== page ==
Could an Iron Overdose Kill Breast and Prostate Cancer?
Lutcher Brown Distinguished Chair and Professor of Chemistry Donald Kurtz and his research team will focus on developing a photochemical or light-activated cancer therapy. The treatment will be driven by a nano-scale protein scaffold filled with approximately 2,000 iron atoms in its hollow center. The scaffold will bind like Velcro to cancer cells because the peptides, molecules made of amino acids, on its outer shell are recognized specifically by the cancer cells.
“Iron is essential for all cells in the body to function properly and is safe up to certain levels; however, the cells’ iron transfer process is highly regulated,” said Kurtz. “If we overload cells or tissues with iron, they become toxic. Our goal is to develop a method for delivering iron at toxic levels specifically to cancer cells.”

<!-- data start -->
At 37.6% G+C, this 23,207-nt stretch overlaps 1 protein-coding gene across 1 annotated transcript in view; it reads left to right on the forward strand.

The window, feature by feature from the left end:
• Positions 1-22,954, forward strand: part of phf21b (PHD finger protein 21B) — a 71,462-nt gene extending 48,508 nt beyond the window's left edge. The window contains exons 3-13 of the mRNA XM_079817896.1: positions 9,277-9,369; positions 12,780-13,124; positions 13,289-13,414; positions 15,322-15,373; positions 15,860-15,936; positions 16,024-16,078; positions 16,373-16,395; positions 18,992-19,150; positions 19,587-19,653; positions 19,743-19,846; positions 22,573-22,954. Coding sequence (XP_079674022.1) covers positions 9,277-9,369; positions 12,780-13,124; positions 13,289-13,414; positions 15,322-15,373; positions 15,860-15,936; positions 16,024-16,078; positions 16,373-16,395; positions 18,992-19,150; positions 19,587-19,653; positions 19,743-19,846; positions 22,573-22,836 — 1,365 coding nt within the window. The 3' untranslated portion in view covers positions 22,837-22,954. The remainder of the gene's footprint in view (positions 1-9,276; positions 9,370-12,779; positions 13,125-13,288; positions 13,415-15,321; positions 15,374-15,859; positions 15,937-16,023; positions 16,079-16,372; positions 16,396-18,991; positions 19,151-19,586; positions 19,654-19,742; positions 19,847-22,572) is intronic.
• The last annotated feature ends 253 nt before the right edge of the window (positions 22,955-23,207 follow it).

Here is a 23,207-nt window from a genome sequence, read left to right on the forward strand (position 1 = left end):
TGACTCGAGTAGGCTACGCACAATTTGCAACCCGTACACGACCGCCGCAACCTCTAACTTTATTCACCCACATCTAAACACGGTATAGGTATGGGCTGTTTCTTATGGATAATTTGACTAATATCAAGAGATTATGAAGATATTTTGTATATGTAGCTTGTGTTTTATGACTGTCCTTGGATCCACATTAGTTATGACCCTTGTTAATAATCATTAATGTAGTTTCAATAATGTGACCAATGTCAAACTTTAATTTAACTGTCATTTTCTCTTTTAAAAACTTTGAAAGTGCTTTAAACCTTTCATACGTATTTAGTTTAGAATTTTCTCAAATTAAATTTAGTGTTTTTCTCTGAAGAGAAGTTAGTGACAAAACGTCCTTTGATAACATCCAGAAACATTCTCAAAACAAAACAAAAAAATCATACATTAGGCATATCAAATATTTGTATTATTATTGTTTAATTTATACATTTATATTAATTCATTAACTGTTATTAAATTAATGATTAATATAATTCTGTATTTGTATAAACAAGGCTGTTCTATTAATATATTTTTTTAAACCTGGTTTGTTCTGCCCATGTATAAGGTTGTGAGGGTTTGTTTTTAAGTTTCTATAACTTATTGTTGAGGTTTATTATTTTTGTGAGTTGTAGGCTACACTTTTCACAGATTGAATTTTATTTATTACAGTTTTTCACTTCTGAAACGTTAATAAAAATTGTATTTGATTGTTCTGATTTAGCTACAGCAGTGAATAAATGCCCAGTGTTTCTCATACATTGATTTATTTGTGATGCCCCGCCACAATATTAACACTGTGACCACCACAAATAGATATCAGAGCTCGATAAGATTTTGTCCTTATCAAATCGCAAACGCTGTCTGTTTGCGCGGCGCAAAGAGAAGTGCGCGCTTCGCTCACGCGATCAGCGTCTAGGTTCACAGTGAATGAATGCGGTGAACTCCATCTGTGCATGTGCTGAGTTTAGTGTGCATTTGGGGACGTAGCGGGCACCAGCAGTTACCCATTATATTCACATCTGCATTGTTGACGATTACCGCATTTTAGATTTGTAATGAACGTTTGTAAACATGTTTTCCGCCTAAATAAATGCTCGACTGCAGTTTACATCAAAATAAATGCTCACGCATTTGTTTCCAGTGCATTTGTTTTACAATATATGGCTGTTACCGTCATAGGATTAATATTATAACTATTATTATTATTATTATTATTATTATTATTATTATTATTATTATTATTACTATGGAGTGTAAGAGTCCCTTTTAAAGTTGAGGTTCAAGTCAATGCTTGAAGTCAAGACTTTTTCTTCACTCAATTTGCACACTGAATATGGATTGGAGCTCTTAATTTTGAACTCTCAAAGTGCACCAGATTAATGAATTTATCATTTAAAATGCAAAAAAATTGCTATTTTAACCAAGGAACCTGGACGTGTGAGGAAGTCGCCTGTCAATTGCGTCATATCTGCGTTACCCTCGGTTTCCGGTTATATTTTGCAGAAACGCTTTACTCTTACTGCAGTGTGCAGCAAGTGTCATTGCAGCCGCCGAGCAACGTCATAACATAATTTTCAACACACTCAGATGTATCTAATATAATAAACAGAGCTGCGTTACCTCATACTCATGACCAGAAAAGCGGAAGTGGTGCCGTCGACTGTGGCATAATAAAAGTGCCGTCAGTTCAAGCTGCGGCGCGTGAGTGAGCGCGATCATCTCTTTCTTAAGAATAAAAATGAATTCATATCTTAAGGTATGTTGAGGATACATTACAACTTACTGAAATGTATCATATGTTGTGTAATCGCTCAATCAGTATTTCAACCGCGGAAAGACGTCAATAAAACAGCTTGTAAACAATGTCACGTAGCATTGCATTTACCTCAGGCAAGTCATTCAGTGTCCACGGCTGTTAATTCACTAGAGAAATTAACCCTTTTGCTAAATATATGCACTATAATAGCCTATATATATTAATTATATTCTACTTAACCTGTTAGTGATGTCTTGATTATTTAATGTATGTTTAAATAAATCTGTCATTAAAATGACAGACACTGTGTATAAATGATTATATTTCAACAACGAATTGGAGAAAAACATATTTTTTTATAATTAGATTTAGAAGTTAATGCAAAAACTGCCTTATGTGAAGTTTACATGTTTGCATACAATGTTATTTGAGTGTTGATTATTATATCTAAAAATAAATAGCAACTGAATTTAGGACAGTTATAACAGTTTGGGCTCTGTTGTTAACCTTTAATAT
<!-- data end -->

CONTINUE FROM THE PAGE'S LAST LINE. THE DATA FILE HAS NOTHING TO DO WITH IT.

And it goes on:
After researchers deliver the iron-loaded scaffold to cancer cells, they will zap the scaffold with tissue-penetrating, nearinfra- red light. The light treatment will cause the scaffold to release its iron into the cells. The released iron will induce the production of free radicals, which, at sufficiently high levels, will overwhelm the cells’ antioxidant capacity, thereby killing the cells. The peptide on the outer shell of the protein scaffold can be varied to target specific types of cancers, such as breast or prostate. “The basic idea is to use light as the trigger to shoot iron out of our protein scaffold and into the cancer cells,” said Kurtz. “Think of it as shooting iron bullets to kill cancer.”
Kurtz’s two-year research project was selected to receive $199,906 from the Cancer Prevention and Research Institute of Texas (CPRIT), and if successful, could have a tremendous impact on cancer therapy.